Anatoly Vorobey (avva) wrote,
Anatoly Vorobey
avva

об обретенном зрении

Очень интересный отчет

Recovery from Early Blindness: A Case Study

Подробный рассказ о пациенте, который почти полностью потерял зрение в возрасте 10 месяцев (мог только показывать на яркие белые объекты, но не мог ничего различать, узнавать итд.),
и восстановил полностью в 52 года в результате операции. Рассказывается о том, что он мог и не мог делать после возвращения зрения (узнавал многие большие предметы, мог распознать цифры, по-видимому, пользуясь тактильной памятью, но не мог распознавать людей по лицам, не воспринимал глубину объектов, итп.). Зрительные иллюзии по большей части на нем "не работали".

Перед тем, как его повели в зоопарк и впервые показали животных, его попросили нарисовать, как он представляет себе слона:



(но когда увидел слона, сразу его узнал)

Еще несколько цитат:
  • ...about three days after the operation he saw the moon for the first time. At first he thought it a reflection in the window, but when he realised, or was told, it was the moon, he expressed surprise at its crescent shape, expecting a “quarter moon” to look like a quarter piece of cake!

  • ...Mr. Winn told us that on the drive down S.B. had been almost completely unresponsive, accepting quite calmly what must have been unfamiliar visual scenes. He complained that the world seemed a drab place, though when the sun appeared he could see more clearly, and he was disappointed when it set.

  • We took him round London, and showed him several of the “sights”, but he was almost uniformly bored. He found all buildings dull, of no interest. His only signs of appreciation were to moving objects, particularly the pigeons in Trafalgar Square... He found the traffic frightening, and would not attempt to cross even a comparatively small street by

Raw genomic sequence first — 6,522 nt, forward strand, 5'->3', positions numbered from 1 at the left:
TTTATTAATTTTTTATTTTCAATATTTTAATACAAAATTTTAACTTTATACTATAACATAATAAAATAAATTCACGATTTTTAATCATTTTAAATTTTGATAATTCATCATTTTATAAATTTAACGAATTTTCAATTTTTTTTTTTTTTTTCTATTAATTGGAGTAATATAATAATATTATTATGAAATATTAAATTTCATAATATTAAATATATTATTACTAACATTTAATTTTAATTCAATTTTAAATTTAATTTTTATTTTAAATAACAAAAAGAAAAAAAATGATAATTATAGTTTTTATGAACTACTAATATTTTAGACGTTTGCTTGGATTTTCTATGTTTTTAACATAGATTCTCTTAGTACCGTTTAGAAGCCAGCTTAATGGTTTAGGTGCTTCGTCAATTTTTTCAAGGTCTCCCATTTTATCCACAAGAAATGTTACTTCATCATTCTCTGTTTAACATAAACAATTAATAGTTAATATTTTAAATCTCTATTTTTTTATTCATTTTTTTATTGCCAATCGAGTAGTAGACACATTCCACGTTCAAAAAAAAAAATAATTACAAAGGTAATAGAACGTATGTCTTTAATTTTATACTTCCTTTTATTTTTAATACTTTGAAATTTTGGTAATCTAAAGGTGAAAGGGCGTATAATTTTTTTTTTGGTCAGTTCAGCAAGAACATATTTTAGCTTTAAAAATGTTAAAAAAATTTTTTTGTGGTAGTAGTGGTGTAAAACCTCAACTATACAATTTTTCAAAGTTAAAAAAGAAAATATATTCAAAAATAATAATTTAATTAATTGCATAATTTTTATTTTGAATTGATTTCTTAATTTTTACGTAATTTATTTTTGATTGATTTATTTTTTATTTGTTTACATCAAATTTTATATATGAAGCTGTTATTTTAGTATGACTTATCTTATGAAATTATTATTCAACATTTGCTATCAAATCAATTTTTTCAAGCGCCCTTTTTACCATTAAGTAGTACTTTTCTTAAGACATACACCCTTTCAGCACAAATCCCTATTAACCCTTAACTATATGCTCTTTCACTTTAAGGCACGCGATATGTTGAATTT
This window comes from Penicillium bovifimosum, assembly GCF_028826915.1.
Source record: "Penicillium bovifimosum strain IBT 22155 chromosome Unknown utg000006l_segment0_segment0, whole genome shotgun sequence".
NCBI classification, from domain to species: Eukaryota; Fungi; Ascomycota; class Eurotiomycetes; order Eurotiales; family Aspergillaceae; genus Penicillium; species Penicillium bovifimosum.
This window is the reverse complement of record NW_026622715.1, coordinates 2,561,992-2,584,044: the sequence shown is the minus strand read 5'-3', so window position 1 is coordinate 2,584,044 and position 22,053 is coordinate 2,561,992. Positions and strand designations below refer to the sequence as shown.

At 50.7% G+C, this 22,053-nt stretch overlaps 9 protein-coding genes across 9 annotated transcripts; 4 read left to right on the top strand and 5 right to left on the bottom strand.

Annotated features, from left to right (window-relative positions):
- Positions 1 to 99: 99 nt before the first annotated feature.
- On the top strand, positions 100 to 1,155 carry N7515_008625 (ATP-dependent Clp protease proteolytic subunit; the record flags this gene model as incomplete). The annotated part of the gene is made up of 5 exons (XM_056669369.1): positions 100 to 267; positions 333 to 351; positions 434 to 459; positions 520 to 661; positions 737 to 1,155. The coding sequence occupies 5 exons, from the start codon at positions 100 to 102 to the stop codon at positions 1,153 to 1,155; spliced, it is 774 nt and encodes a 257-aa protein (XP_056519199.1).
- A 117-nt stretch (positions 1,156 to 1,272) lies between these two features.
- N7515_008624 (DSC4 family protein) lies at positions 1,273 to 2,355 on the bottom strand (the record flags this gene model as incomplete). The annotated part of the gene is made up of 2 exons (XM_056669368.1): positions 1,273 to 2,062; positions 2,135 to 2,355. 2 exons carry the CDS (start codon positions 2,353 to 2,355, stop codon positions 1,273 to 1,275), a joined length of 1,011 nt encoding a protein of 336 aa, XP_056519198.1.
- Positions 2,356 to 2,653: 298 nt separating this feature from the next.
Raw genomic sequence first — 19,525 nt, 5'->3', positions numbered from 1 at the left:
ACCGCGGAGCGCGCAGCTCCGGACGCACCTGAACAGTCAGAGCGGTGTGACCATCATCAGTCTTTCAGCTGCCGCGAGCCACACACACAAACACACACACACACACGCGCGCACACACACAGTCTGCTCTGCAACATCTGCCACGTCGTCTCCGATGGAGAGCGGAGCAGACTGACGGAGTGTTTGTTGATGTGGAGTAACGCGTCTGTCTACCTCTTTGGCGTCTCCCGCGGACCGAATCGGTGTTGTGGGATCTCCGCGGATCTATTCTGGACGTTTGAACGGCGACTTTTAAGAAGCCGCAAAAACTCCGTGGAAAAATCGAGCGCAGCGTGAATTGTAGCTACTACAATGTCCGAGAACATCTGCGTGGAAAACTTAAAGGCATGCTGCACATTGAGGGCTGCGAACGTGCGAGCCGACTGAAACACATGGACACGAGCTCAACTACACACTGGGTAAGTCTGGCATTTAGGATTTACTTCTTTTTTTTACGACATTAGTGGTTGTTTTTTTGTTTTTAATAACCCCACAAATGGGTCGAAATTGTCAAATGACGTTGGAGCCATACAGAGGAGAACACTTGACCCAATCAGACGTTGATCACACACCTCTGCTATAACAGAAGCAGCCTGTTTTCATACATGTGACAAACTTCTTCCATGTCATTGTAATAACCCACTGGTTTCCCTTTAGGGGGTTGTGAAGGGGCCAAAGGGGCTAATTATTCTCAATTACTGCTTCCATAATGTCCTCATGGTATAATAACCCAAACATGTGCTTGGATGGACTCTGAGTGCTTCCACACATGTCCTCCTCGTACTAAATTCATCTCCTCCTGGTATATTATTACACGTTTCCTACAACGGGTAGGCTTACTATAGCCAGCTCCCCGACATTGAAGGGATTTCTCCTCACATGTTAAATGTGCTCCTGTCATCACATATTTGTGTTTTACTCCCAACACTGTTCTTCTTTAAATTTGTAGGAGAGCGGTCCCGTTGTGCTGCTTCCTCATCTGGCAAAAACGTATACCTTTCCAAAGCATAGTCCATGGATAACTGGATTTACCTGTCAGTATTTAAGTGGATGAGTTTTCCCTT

himself. This was in marked contrast to his former behaviour, as described to us by his wife, when he would cross any street in his own town by himself.

  • Six months after the operation... talking to him now he seemed dispirited, and we formed a strong impression that his sight was to him almost entirely disappointing. It
    enabled him to do a little more, and he had a strong desire to drive a car, but it became clear that the opportunities it afforded him were less than he had imagined. We found a still active middle-aged man of fairly high intelligence, but with a labourer’s job and unable to read more than a few simple words [...] He described the world as rather drab; he still to a great extent lived the life of a blind man, sometimes not bothering to put on the light at night, and he still made little of the normal visual occupations of the cinema or television. He certainly relied a great deal on vision, but we formed the impression that this very reliance cost him his self-respect, for he had been proud of his abilities when
    the handicap was obvious, but now his previous achievements seemed paltry and his present position almost foolish. He was not a man to talk freely, but was obviously depressed, and we felt that he had lost more than he had gained by recovery of sight.

  • His story is in some ways tragic. He suffered one of the greatest handicaps, and yet he lived with energy and enthusiasm. When his handicap was apparently swept away, as by a miracle, he lost his peace and his self-respect.


(я нашел ссылку на эту книгу в статье "The world that only formerly-blind people can see", но книга показалась мне более интересной, чем статья)
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